Bitcoin that has been popular and that has been often termed as Digital Gold, has always been considered an asset equivalent to Oil and gold. However, it is important to know that there are crucial differences between the three assets, especially when it comes to tracking what happens to supply after an increase in price.
Twitter user @WallSt_Dropout produced a series of charts to draw out comparisons, with very fine illustrations.
First, Oil. As the price of oil goes up, there’s a marked response in oil production. Because now there’s extra incentive to invest in infrastructure/extraction capabilities.
As oil production begins to overtake the required demand, there occurs a drop in the price of oil. Therefore it doesn’t remain profitable to remove quite as much oil as before, so production eases off. Later, as oil prices start to recover – thanks to restrictions in supply from the last cycle – the drillers turn their machines back on and produce more of the black stuff.
The same theory applies to gold. Since 2008 beginning, monthly gold ore production is low, owing to the consistently low prices in the previous decade. As market forces begin to push the price of gold up, production preps well to keep track of prices. As gold prices take a dip in 2012, ore production levels off.
However, in bitcoin’s case, the opposite is true. In 2010, when the block reward for production was higher, prices were low. As prices have gone up over the time, the rewards for mining have dropped off. There isn’t the same cyclical relationship between supply and demand found in oil and gold.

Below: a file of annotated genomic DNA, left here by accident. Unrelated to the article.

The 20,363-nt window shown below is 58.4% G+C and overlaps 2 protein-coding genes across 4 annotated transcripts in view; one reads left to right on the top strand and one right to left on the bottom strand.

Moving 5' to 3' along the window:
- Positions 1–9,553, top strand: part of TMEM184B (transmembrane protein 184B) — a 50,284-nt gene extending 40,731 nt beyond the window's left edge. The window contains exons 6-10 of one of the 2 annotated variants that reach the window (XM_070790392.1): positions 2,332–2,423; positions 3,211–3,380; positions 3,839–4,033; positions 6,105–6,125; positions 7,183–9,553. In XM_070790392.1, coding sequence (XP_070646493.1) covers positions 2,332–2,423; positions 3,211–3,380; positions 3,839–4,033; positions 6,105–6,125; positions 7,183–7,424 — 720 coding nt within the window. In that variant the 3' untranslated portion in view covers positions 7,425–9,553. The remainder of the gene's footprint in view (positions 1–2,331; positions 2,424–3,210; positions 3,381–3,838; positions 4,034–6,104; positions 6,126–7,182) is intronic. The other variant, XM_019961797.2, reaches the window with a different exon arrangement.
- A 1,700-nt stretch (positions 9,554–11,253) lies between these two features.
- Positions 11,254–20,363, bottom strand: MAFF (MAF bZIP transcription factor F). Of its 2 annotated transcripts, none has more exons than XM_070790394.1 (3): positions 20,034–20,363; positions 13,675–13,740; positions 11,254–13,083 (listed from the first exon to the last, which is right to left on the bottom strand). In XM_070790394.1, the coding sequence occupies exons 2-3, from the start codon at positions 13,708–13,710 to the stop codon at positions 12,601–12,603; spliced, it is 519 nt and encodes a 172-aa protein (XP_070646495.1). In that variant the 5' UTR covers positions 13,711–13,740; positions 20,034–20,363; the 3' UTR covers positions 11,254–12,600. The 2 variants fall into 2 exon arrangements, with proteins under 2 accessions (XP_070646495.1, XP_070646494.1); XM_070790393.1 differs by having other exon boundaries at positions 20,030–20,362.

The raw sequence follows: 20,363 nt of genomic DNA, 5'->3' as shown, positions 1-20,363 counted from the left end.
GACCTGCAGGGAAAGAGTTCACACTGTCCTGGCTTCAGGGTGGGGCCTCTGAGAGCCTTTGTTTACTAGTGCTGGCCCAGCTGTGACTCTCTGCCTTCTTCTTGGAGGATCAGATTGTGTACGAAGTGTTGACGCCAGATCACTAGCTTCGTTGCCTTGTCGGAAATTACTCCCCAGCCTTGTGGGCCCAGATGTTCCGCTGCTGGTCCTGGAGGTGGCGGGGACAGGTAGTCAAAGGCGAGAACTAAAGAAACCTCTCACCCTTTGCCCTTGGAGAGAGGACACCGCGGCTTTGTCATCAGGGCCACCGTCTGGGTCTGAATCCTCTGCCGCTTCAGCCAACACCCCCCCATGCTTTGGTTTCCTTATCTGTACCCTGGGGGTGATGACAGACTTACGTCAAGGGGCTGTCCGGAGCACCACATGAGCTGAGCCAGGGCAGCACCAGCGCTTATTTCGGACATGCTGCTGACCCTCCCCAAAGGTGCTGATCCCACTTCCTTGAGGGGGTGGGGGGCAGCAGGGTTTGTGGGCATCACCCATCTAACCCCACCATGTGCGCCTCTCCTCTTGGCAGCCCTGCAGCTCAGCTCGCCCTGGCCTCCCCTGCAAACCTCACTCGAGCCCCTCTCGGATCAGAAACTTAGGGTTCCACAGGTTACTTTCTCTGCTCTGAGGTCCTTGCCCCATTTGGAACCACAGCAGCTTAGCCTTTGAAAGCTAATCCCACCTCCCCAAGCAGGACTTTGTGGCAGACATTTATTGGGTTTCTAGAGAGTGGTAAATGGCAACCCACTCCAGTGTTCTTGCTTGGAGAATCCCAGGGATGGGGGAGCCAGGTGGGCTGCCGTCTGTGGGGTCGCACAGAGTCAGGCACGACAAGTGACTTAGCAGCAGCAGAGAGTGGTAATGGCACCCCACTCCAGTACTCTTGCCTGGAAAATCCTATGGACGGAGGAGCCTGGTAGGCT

This is a key function of how bitcoin works. The bitcoin block mining reward halves every 210,000 blocks. At present the coin reward is 12.5 coins. and if certain reports are believed to be true, by May 2020, the reward will drop to 6.25 coins.
The question that remains as of now is that how will miners make money after the block rewards end in 2140?
Transaction fees. Gold miners don’t control the buying and selling of the product, whereas bitcoin miners charge transaction fees for the confirmation work they complete. It would be the equivalent of an oil platform charging individuals a small fee for the oil they use in their cars. It’s a vital part of the system.
As soon as Bitcoin inflation rate starts going down steadily, the need for transaction fees to support miners to carry on with the mining will go up.
Oil and gold are commodities actually have no ‘real’ end date, i.e. there are still resources lying beneath the ground. Despite fears of peak oil and peak gold, companies keep finding more of such resources as now technological advances allow them to pinpoint their location and extract it with greater accuracy.
However, Bitcoin’s case is different. We know the bitcoin supply is limited and the it will end very soon. No technology is going to aid us in retrieving more bitcoins out of nowhere. Which makes bitcoin mining an entirely different concept than mining the real world commodities.
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